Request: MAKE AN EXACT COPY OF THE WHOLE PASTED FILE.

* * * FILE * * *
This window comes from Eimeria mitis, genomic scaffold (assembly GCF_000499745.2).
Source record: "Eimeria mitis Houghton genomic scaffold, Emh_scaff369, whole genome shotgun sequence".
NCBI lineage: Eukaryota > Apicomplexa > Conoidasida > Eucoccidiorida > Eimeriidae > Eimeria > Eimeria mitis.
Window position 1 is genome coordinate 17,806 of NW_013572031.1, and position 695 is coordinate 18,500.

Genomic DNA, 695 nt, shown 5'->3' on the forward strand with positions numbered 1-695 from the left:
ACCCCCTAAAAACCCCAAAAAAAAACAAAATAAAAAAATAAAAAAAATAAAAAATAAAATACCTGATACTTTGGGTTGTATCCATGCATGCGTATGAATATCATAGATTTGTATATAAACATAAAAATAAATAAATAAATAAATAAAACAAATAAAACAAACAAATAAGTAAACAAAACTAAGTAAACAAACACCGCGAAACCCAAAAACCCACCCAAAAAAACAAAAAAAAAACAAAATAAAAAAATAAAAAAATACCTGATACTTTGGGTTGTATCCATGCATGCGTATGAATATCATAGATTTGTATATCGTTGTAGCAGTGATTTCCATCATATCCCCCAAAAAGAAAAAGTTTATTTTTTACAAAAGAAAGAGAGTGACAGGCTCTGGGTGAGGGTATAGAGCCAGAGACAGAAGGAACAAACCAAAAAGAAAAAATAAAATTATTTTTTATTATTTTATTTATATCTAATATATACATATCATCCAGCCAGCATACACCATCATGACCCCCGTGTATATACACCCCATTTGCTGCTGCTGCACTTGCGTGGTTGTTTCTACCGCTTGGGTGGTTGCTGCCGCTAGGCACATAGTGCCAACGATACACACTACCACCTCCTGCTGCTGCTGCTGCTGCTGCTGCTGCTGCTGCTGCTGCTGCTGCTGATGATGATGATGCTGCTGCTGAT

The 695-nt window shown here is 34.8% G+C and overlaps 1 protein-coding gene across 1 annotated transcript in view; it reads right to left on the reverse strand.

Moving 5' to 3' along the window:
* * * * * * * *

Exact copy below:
This window comes from Eimeria mitis, genomic scaffold (assembly GCF_000499745.2).
Source record: "Eimeria mitis Houghton genomic scaffold, Emh_scaff369, whole genome shotgun sequence".
NCBI lineage: Eukaryota > Apicomplexa > Conoidasida > Eucoccidiorida > Eimeriidae > Eimeria > Eimeria mitis.
Window position 1 is genome coordinate 17,806 of NW_013572031.1, and position 695 is coordinate 18,500.

Genomic DNA, 695 nt, shown 5'->3' on the forward strand with positions numbered 1-695 from the left:
ACCCCCTAAAAACCCCAAAAAAAAACAAAATAAAAAAATAAAAAAAATAAAAAATAAAATACCTGATACTTTGGGTTGTATCCATGCATGCGTATGAATATCATAGATTTGTATATAAACATAAAAATAAATAAATAAATAAATAAAACAAATAAAACAAACAAATAAGTAAACAAAACTAAGTAAACAAACACCGCGAAACCCAAAAACCCACCCAAAAAAACAAAAAAAAAACAAAATAAAAAAATAAAAAAATACCTGATACTTTGGGTTGTATCCATGCATGCGTATGAATATCATAGATTTGTATATCGTTGTAGCAGTGATTTCCATCATATCCCCCAAAAAGAAAAAGTTTATTTTTTACAAAAGAAAGAGAGTGACAGGCTCTGGGTGAGGGTATAGAGCCAGAGACAGAAGGAACAAACCAAAAAGAAAAAATAAAATTATTTTTTATTATTTTATTTATATCTAATATATACATATCATCCAGCCAGCATACACCATCATGACCCCCGTGTATATACACCCCATTTGCTGCTGCTGCACTTGCGTGGTTGTTTCTACCGCTTGGGTGGTTGCTGCCGCTAGGCACATAGTGCCAACGATACACACTACCACCTCCTGCTGCTGCTGCTGCTGCTGCTGCTGCTGCTGCTGCTGCTGCTGCTGATGATGATGATGCTGCTGCTGAT

The 695-nt window shown here is 34.8% G+C and overlaps 1 protein-coding gene across 1 annotated transcript in view; it reads right to left on the reverse strand.

Moving 5' to 3' along the window: